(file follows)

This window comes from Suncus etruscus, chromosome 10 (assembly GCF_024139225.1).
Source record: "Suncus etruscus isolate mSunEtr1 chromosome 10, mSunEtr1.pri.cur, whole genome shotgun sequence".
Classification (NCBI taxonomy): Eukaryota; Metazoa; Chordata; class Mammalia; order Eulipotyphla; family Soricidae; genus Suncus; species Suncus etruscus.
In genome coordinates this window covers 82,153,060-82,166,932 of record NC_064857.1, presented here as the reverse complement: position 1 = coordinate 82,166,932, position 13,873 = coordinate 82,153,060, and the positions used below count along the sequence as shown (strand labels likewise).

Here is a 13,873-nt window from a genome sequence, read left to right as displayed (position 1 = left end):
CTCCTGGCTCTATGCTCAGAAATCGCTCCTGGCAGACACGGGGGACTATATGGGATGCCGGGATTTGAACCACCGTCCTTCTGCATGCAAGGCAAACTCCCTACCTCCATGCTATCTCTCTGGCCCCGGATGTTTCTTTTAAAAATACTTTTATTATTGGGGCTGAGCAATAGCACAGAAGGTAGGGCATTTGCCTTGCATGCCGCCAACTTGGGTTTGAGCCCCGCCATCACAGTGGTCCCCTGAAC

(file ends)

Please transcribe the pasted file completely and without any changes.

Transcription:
This window comes from Suncus etruscus, chromosome 10 (assembly GCF_024139225.1).
Source record: "Suncus etruscus isolate mSunEtr1 chromosome 10, mSunEtr1.pri.cur, whole genome shotgun sequence".
Classification (NCBI taxonomy): Eukaryota; Metazoa; Chordata; class Mammalia; order Eulipotyphla; family Soricidae; genus Suncus; species Suncus etruscus.
In genome coordinates this window covers 82,153,060-82,166,932 of record NC_064857.1, presented here as the reverse complement: position 1 = coordinate 82,166,932, position 13,873 = coordinate 82,153,060, and the positions used below count along the sequence as shown (strand labels likewise).

Here is a 13,873-nt window from a genome sequence, read left to right as displayed (position 1 = left end):
CTCCTGGCTCTATGCTCAGAAATCGCTCCTGGCAGACACGGGGGACTATATGGGATGCCGGGATTTGAACCACCGTCCTTCTGCATGCAAGGCAAACTCCCTACCTCCATGCTATCTCTCTGGCCCCGGATGTTTCTTTTAAAAATACTTTTATTATTGGGGCTGAGCAATAGCACAGAAGGTAGGGCATTTGCCTTGCATGCCGCCAACTTGGGTTTGAGCCCCGCCATCACAGTGGTCCCCTGAAC